Wulf A. Kaal

Document Type

Response or Comment

Publication Title

Emory L. J. Online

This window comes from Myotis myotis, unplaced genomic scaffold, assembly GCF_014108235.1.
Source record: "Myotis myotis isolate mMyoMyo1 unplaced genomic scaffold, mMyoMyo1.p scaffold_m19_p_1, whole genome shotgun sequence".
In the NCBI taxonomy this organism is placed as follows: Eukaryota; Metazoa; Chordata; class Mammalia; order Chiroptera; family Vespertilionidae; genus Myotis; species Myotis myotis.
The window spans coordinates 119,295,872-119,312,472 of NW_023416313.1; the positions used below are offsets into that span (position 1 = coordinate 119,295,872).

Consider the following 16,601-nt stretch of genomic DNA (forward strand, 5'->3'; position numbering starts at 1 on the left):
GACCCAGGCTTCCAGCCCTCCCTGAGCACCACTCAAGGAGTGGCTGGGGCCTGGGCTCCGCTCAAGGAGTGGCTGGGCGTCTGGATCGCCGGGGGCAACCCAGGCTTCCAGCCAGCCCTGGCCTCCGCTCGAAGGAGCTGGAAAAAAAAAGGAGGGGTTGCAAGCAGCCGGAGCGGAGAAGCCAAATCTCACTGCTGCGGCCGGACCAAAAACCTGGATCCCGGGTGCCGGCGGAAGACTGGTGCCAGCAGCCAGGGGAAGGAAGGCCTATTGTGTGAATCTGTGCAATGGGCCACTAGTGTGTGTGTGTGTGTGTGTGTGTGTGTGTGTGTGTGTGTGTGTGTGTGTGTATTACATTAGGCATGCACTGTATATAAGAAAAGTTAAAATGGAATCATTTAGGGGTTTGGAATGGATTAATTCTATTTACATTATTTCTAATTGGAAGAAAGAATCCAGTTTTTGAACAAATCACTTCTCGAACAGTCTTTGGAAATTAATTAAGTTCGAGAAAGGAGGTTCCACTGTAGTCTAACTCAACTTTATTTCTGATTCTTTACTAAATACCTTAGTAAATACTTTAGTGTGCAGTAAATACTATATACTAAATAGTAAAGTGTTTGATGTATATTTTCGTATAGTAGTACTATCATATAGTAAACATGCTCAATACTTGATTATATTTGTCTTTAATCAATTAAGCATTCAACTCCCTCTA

In his article Excessive Corporate Risk-Taking and the Decline of Personal Blame, Professor Schwarcz succinctly identifies the shortcomings of the existing regulatory infrastructure in the context of risk-taking, and he evaluates the adequacy of firm-level liability. While Professor Schwarcz's main points are of course well taken, and he certainly makes a tremendous contribution to the literature on excessive risk-taking by executives, a key assumption underlying most of the proposals Professor Schwarcz analyzes is that rules could and should be optimally tailored to address a perceived regulatory problem. In an environment of exponentially increasing disruptive innovation, such assumptions may not be justified. In fact, the assumption that stable and optimal rules are a necessary and adequate remedy in many ways supports and perpetuates excessive risk-taking by executives, financial crises, and financial regulatory cycles. A key role for scholarship in this context could be the evaluation of supplemental governance mechanisms that help the main regulatory framework adapt to constantly changing market environments, disruptive (financial) innovation, and the regulatory environment.

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